What do you get when you replace a brain surgeon with a chiropractor, or the pilot of a B-1 bomber with a school bus driver? Well, you get Donald Trump trying to be the leader of the free world. It’s been less than two weeks, but it’s been as incessantly awful as the year and a half since he declared for president. Not just in New York, where the tragedy’s first act is playing out to disbelieving reviews in this scheduled five-act play, barring re-election, but here.
Going around town on assignments I run into the usual suspects who, being all Republicans, pat me on the head in that good-doggy fashion and say, it’ll be all right. I’m not sure what reality show they’ve been watching, but it ain’t been the one playing out before our eyes right now. We need only look at the Trump Tower follies. Even if you look past his return to twittering like a teen-age gossip, his bashing reporters or a theater troupe or SNL or his making late-night getaways to posh restaurants as if he were a celebrity evading paparazzi, you’re left with his decisions. These now matter.
"There’s only what he says and what you want to hear. It works. It got him elected. Why change?"
The head-patting wisdom was all about how he’d surround himself with a sound cabinet and advisers. There goes that theory. There’s the appointment of Steve Bannon, that crypto-fascist bigot, as Trump’s “chief strategist.” There’s the possible appointment of Giuliani as secretary of state and chief diplomat, though his idea of diplomacy is a Flatbush beating and his conflicts of interest around the world make the Clintons’ look like those of an overambitious middle school booster club. An Alternate would be John Bolton, the original lyricist of bomb-bomb-bomb, bomb-bomb Iran, though Saturday Trump’s meeting with Mitt Romney made all us liberals realize how much we’ve fallen to Stockholm Syndrome: here we are cheering and pleading for a Romney appointment as if he could be our lord and savior.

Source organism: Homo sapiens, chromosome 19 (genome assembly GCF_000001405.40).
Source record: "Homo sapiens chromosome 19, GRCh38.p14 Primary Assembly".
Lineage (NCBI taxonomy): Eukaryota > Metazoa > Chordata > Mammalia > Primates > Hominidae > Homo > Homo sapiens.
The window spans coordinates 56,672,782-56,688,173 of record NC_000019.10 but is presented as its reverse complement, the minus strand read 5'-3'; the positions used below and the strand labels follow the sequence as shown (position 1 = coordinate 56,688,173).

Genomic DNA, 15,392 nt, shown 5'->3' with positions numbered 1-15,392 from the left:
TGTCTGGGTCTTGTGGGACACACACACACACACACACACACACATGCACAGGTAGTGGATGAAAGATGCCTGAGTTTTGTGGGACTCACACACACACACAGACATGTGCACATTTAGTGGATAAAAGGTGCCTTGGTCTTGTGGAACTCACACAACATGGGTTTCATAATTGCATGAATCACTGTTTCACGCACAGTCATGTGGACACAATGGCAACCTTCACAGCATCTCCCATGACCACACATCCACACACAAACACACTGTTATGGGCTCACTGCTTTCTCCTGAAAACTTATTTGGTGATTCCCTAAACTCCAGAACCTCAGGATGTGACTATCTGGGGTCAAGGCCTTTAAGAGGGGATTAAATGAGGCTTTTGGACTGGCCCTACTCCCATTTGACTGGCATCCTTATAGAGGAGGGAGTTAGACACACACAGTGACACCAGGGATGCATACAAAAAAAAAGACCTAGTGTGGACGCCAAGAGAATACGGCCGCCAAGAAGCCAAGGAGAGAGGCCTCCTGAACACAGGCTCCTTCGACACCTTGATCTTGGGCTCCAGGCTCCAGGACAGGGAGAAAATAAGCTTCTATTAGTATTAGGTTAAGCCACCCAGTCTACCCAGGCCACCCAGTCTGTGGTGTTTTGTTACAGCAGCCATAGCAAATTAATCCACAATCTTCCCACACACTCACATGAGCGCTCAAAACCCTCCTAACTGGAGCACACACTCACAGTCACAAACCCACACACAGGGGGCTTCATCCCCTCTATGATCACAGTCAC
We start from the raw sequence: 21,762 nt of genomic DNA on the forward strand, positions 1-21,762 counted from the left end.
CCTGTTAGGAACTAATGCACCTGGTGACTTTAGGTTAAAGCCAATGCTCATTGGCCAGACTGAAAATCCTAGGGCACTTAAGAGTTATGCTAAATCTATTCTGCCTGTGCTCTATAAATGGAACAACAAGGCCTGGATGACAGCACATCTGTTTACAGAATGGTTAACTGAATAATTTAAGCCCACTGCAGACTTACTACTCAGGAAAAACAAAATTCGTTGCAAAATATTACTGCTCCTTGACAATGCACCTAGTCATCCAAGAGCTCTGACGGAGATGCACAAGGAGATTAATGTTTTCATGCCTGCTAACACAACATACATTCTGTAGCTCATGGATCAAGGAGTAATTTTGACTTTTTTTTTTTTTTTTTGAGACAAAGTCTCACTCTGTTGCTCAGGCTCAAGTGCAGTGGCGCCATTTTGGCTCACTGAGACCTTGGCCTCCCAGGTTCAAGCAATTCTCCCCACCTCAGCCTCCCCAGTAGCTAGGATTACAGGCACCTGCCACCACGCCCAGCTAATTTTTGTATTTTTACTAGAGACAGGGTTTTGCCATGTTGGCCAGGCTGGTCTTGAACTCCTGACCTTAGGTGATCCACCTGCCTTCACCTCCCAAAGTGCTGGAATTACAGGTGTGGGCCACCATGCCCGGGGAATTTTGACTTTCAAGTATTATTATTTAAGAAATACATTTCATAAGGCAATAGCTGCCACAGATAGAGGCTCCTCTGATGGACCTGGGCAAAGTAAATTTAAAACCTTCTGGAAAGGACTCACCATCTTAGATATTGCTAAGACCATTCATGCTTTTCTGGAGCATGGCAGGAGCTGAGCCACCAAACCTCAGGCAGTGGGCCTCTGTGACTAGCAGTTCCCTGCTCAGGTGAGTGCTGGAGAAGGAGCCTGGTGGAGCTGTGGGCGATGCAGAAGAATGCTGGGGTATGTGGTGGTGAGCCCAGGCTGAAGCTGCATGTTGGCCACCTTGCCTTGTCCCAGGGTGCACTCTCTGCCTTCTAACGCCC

There’s the actual nomination of that troika of Stangeloves, Jeff Sessions, the Alabama senator who’d be best man at Bannon’s marriage to the alt-right, as attorney general, Lt. Gen. Michael Flynn on the national security staff and U.S. Rep Mike Pompeo as CIA chief. There’s Myron Ebell as possible head of the Environmental Protection Agency, though his bank account is all fossil-fuel ingots from global-warming deniers. There’s even the trial-balloon teasing about Sarah Palin as head of Interior because, as the New York Times, that shameless purveyor of fake news, put it, “Mr. Trump loves the tension and drama of a selection process, and has sought to stoke it.”
There’s an in-your-face quality to it all, intentional and triumphant, as with any reversal of roles in an insane asylum. The disbelieving reviews are a joke, too–those plaintive, pleading editorials, this one among them, written as if they could affect a single synapse’s direction in Trump’s tower after an election that saw all but something like three newspapers and magazines around the globe endorse Clinton, or plead against Trump. It made no difference. The press’ influence, such as it was, is dead, displaced by the echo chambers of fake news and trolls, whose dogma-proteined mercenaries begin foaming at the slimmest point of view that doesn’t fit their narrative. (See the comment section below.)